The collapse in Miami: there are already 22 dead. The authorities confirmed


The collapse in Miami: there are already 22 dead. The authorities confirmed that they would demolish the rest of the building.

Rescuers found four bodies on Friday. Miami-Dade Mayor Daniella Levine Cava has signed an emergency to demolish the remaining portion of the building once engineers have given their go-ahead.

The bodies of four other people were found Friday in the rubble of the collapsed condo in South Florida, bringing the number of confirmed deaths to 22, Miami-Dade County Mayor Daniella Levine Cava said.

The mayor has also signed an emergency to demolish the remaining part of the building once the engineers have given their go-ahead. He said the order is now signed, so the demolition can move forward quickly once a date is set.

"Search, and rescue remains our top priority. I want to be very clear about it. We are still evaluating all possible impacts and determining the best schedule to begin the demolition," said Levine Cava.

The search for a survivor and fatalities among the rubble continues this Friday for the ninth consecutive day amid the anguish of the families.

Authorities announced this morning that rescuers had found the body of a 7-year-old girl, the daughter of a Miami city firefighter, in the debris of the partially collapsed building on Thursday night.

According to the television channel Local 10, when the girl's body was discovered, other rescuers lowered it from the mountain of rubble. The father of the deceased covered it with his jacket and placed a small United States flag on it.

"Our hearts and prayers go out to the families affected by this horrible tragedy," said Miami Fire Chief Joseph Zahralban, before confirming in a statement that "a member of our family from the Miami Fire Department lost his daughter. 7 years in the crash".

On Thursday afternoon, the search for victims resumed after 15 hours of interruption for fear of possible collapses in the remaining part of this 40-year-old building and 136 apartments, of which 55 collapsed.

Levine Cava said that engineers are evaluating the potential impact of the demolition of the part of the building still standing, but doing so may "take weeks" and stressed that rescuers are willing to start expanding the search area for possible victims.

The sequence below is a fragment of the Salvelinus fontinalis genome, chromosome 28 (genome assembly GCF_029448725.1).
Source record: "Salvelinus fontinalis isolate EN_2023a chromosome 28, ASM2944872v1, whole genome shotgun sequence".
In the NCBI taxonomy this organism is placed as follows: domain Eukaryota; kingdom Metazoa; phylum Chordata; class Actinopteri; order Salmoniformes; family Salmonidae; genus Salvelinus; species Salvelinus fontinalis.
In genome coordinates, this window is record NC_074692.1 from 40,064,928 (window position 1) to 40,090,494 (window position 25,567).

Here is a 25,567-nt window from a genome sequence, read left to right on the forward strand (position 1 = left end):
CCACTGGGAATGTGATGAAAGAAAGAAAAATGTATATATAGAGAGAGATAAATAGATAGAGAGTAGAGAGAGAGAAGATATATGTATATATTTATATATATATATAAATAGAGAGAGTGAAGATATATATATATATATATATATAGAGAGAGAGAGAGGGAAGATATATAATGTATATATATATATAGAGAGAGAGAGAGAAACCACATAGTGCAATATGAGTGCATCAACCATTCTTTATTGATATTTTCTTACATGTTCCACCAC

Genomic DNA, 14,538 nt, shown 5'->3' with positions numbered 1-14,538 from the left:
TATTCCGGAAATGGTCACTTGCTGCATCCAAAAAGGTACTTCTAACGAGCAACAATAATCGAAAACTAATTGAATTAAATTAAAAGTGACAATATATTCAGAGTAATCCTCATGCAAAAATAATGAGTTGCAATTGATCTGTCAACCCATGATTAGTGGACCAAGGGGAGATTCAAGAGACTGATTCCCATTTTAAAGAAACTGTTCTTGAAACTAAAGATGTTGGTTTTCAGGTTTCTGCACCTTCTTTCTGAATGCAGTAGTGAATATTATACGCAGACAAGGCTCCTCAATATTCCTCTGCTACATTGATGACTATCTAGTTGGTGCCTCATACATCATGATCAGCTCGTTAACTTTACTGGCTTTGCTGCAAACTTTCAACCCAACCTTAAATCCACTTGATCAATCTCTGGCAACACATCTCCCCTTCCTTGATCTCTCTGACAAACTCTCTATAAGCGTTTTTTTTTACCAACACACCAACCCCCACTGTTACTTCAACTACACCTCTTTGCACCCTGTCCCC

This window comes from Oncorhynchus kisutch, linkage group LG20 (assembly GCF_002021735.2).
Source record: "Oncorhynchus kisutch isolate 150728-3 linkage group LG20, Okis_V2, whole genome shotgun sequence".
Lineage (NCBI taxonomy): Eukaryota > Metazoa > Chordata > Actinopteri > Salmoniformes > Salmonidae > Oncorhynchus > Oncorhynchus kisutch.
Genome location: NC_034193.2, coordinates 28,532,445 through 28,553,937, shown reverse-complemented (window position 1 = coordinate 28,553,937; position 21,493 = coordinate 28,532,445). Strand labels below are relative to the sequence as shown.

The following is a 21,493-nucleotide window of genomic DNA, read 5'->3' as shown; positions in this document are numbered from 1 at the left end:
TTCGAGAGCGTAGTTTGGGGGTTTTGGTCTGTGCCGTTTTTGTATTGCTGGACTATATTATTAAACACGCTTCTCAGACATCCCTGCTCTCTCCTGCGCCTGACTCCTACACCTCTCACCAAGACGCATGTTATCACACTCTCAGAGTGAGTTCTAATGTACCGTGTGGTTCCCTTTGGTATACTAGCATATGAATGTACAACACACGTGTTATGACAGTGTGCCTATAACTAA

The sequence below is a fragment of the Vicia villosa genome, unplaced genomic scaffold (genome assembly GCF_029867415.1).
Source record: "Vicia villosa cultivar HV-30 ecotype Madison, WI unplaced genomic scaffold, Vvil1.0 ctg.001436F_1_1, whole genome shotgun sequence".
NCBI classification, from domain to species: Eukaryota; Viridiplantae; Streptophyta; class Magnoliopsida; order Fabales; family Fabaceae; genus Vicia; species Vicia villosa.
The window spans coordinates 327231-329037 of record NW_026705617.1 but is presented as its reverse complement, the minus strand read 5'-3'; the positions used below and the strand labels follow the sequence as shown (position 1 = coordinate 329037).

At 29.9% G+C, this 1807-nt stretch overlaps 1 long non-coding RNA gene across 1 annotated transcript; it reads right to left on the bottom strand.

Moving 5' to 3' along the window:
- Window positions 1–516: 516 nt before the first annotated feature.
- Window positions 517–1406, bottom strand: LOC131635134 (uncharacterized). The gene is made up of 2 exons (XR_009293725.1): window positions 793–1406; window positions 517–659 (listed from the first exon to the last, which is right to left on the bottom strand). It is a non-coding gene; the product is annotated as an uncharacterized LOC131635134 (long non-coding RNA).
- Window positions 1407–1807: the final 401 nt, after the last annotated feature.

Adding to the instability of the building is the possible arrival of Hurricane Elsa in South Florida early next week.

Levine Cava urged Miami-Dade residents to plan for a possible impact, as they are doing for the collapse site.

For his part, the governor of Florida, Ron DeSantis, said in a press conference that he ordered the Florida Department of Emergency Management to accelerate the planning of a possible state of emergency, given the possibility that parts of the south of the state have to withstand tropical-storm-force winds Sunday night.

The exhausted rescue teams, working 12-hour shifts, will continue the tough and risky search for people under the rubble, provided certain safety conditions for their lives are met.

Rescuers, working around the clock, are using heavy machinery and technology equipment, sniffer dogs, and an underground sonar system to detect victims under the huge concrete slabs stacked on top of each other.

Miami-Dade Deputy Fire Chief Raide Jadallah said search and rescue teams had not heard a human voice or sound in the rubble since the morning of the collapse on June 24.

That day, after the partial collapse of the apartment building, the rescuers heard the cries of a woman calling for help under the rubble and tried to comfort her and reach her. Still, it was impossible, and soon after, they stopped hearing her. That has been the first, and last voice rescuers have heard so far.

The president of the United States, Joe Biden, met this Thursday in Miami-Dade with the families affected by the collapse of the building, as well as with authorities and rescuers, and deposited a bouquet with his wife, Jill Biden, in the memorial "Wall of Hope" dedicated to the disappeared, where they prayed.